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Are you a Garment or a Home furnishings or an accessories manufacturer who is looking to know more about Shibori Printing then do watch out this video till end. Hello, this is Tushar from Charu Creation Pvt Ltd, a fashion fabric company at Nehru Place, New Delhi. Shibori is a Japanese manual resist dyeing technique, which produces patterns on fabric. In Japan, the earliest known example of cloth dyed with a shibori technique dates from the 8th century.
According to the Japanese folklore, Shibori was popular among lower class people who were forbidden from wearing silk. The term finds its origin from the Japanese verb shiboru which means “to wring, squeeze, press.” Unique patterns are created by twisting, folding, stitching and binding fabric using strings, rubber bands, clamps, wooden blocks etc.
The use of these objects prevents areas of a fabric from being saturated with dye, while the rest of the un tied regions of the fabric take up the colour of the dye that the fabric is dipped in; thereby giving stunning contrasting shades to the fabric. There are various forms of the Shibori technique. Kanoko shibori: Kanoko shibori is what is commonly thought of in the West as tie-dye.
This technique involves binding a certain few sections of the cloth to achieve the desired pattern. The pattern that is ultimately achieved depends on how tight, and from where the fabric is bound. Circular shapes are usually obtained with this technique. b) Muira shibori is also known as looped binding. It involves taking a hooked needle and plucking sections of the cloth and looping thread around each section twice. Important thing in this technique is that the thread is not knotted; tension is the only thing that holds the sections in place. Since no knot is used, Muira shibori is very easy to bind and unbind.
Therefore, this technique is widely used. The final pattern is a water-like design. c) Kumo shibori: Kumo shibori is a pleated and bound resist technique. This technique involves pleating sections of the cloth very finely and evenly. Then the cloth is bound in very close sections. The result is a very specific spider-like design. This specific design requires very precise technique. d) Nui shibori: Nui shibori includes stitched shibori.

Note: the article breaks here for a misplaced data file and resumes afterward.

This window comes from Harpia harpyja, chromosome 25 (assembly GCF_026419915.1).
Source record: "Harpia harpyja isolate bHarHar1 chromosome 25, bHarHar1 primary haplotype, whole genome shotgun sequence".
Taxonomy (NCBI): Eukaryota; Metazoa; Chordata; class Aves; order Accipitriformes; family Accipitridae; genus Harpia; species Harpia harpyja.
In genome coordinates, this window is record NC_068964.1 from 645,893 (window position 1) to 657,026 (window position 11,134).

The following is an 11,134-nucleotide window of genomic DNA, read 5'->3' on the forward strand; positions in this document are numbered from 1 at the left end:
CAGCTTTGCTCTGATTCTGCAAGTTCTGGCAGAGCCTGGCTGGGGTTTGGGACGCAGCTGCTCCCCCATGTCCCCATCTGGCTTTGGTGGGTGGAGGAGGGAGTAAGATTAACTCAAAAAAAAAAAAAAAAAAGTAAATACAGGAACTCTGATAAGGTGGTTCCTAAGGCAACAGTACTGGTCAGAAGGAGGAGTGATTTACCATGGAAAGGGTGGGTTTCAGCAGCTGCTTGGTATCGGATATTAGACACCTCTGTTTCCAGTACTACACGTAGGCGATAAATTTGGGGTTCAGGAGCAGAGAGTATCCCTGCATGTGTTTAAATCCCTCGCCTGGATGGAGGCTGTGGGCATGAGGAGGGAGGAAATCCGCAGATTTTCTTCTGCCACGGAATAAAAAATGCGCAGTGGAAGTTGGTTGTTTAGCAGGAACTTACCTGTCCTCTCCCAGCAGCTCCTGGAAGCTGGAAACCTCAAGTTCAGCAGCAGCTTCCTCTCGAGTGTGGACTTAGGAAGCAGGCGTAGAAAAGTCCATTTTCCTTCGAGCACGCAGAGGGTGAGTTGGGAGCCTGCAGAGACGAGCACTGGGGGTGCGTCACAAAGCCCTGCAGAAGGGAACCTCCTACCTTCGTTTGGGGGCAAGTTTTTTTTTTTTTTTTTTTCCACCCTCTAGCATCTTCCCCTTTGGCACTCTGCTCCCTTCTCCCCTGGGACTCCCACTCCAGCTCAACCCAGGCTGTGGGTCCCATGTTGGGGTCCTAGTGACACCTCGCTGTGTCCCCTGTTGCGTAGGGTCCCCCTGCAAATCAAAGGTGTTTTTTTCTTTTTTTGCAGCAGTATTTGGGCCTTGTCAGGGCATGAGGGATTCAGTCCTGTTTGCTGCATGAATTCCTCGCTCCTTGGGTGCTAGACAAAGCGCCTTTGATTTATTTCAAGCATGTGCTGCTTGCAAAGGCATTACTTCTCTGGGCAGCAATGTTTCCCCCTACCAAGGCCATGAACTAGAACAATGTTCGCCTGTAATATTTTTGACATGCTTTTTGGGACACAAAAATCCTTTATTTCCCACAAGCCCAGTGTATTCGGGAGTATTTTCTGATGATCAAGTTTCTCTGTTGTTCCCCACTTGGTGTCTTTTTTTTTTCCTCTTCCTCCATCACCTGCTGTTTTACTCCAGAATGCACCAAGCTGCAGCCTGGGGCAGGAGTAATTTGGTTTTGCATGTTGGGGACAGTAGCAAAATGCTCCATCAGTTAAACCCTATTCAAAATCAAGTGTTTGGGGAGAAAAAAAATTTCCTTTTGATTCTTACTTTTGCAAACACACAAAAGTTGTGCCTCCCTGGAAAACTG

A simple running stitch is used on the cloth then pulled tight to gather the cloth. The thread must be pulled very tight to work, and a wooden dowel must often be used to pull it tight enough. Each thread is secured by knotting before being dyed. This technique allows for greater control of the pattern and greater variety of pattern, but it is much more time consuming. e) Arashi shibori: Arashi shibori is also known as pole-wrapping shibori. The cloth is wrapped on a diagonal around a pole.
Then the cloth is very tightly bound by wrapping thread up and down the pole. Next, the cloth is scrunched on the pole. The result is a pleated cloth with a design on a diagonal. “Arashi” is the Japanese word for storm. The patterns are always on a diagonal in arashi shibori which suggest the driving rain of a heavy storm. f) Itajime shibori: Itajime shibori is a shaped-resist technique. Traditionally, the cloth is sandwiched between two pieces of wood, which are held in place with string. More modern textile artists can be found using shapes cut from acrylic or plexiglass and holding the shapes with C-clamps. The shapes prevent the dye from penetrating the fabric they cover. To view our collection of Shibori Prints, click on the link below.
Friends, I want to acknowledge you for watching this video. I hope that garments made out of our fabric collection would help you to win orders from your respective buyers and strengthen your business in these challenging times.